With your group gathered, your group helicopters into enemy territory. Here, the nuts and bolts of play come into practice. Characters begin movement in real time and can be moved singly or in groups. Glowing items on the ground can be picked up if useful. Sounds can signal possible enemies. Characters can speak to civilians, get hints or items or even recruit them to the group. Sectors should be searched carefully. Important items can be hidden in drawers and closets. Locks can be picked or jimmied if you have a crowbar. If worst comes to worst, a swift kick sometimes works. On the other hand, if the location is booby-trapped....
Early on, though, players should toggle on to the map screen. Here, a map of all sectors can be shown and characters can be assigned to separate squads or be given duties like practicing skills they are weak in or training other mercs in their strengths. Two additional assignments are vital but can be overlooked. Wounds are bandaged after combat but this does not facilitate real healing. Mercs with medical skills can be assigned to patients. They then bring the patient's health back up to 100%, improving lowered skills and giving another meaning to "playing doctor." Rest is the other important assignment. Your group walks and fights a lot. Fatigue sets in and can only be countered with sleep. Bed most people down every 24 hours and compress time but keep somebody on watch; the AI doesn't rest. Movement from sector to sector is possible on the map sector. Squads can take varying paths and enter sectors from different directions. Coordinated attacks can then be accomplished. For players in a rush, an auto-resolve feature can handle combat when mercs immediately see enemies upon entering a sector. Be that as it may, real players always go back to tactical mode when a firefight is brewing.
The mao screen displays mercs' attributes, inventory and controls as well as position.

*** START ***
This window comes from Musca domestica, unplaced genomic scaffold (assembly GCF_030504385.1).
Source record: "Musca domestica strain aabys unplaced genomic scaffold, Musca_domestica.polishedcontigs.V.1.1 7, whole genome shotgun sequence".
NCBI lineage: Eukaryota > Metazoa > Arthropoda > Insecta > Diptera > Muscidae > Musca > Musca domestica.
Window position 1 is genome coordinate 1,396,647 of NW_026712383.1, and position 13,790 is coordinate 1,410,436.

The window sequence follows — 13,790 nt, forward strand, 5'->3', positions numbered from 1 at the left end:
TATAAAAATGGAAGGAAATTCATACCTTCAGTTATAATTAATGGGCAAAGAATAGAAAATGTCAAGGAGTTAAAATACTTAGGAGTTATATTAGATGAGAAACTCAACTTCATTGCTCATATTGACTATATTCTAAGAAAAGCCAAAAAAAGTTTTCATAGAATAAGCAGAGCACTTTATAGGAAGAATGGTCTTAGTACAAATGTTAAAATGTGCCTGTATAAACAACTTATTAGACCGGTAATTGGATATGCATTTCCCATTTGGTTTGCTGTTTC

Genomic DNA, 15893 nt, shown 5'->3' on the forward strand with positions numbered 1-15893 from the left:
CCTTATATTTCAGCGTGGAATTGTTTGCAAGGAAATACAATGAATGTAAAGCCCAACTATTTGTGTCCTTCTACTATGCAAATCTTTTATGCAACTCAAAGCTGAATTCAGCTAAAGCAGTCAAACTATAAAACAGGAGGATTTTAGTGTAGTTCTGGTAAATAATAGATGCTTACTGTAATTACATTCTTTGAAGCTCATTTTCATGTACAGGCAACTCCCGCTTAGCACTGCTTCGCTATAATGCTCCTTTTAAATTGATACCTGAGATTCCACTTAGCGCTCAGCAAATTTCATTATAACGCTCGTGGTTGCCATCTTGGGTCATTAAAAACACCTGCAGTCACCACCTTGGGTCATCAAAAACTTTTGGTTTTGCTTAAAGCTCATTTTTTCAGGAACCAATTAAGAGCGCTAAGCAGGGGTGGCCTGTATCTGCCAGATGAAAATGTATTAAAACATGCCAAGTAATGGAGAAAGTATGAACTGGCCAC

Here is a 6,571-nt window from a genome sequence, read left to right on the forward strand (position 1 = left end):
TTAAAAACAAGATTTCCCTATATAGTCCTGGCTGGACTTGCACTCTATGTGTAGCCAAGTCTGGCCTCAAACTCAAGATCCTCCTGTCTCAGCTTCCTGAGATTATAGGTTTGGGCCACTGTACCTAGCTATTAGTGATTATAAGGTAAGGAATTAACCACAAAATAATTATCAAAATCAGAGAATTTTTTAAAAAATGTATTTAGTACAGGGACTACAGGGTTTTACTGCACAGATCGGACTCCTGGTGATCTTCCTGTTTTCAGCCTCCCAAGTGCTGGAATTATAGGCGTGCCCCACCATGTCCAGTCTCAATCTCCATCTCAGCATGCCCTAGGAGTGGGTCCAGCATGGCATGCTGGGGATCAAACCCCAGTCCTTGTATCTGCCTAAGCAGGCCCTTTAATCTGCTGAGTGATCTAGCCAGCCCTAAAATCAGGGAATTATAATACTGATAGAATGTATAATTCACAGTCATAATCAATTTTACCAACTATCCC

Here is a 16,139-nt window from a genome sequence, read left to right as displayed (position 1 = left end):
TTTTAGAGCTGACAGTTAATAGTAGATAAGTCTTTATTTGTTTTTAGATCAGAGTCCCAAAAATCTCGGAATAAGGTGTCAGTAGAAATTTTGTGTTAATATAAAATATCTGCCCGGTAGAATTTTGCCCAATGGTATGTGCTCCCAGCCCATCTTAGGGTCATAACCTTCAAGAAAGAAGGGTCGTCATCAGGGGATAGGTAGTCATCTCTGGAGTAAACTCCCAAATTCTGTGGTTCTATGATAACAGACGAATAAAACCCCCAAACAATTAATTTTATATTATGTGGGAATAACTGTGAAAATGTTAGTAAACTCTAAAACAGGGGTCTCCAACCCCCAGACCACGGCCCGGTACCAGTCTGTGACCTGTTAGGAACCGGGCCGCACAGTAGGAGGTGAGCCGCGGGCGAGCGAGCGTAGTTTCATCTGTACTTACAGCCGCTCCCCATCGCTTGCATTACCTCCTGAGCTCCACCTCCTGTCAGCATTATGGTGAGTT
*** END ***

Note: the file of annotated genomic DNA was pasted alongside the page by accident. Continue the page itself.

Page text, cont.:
Sighting opponents instantly kicks in the turn-based mode. As usual, the activities a character can engage in is governed by action points. Changing to one of the three stances (standing, crouching, and prone), requires action points as well as walking, running, moving in a crouch or crawling. A sighted enemy brings up a target cursor showing the number of action points needed to fire. Adding more action points increases accuracy. Fire combat takes into account range and penetration as well as accuracy of shooters. More than one slug is needed to kill a bad guy and even the wounded will shoot at short range. Running out of ammo can be embarrassing so players should become familiar with weapons. When gunfire doesn't do the trick, shift a grenade into the merc's main hand and toss; always good for a laugh and usually good for a kill or two. Sometimes, situations call for upfront and personal. Stealth mode allows mercs to get close enough to use a knife, a crowbar, or a karate chop.
Pretty but Filling?
JA2:UB could have been difficult to play, given the multitude of actions. However, Sirtech provides easy interfaces and intuitive hot keys. Left and right clicks bring up screens and menus that allow easy access to information and controls. Although 2D, the graphics are state-of-the-art and are as attractive as they are functional. The sound effects are – for once – crucial to play, not merely an annoyance.
The new game has many of the strengths of the original. Yet, the use of the mercenary groups in a mere raid raises questions of depth. The original game was absorbing on strategic and tactical levels. Can the new game provide the same experience on only a raid? Time will tell.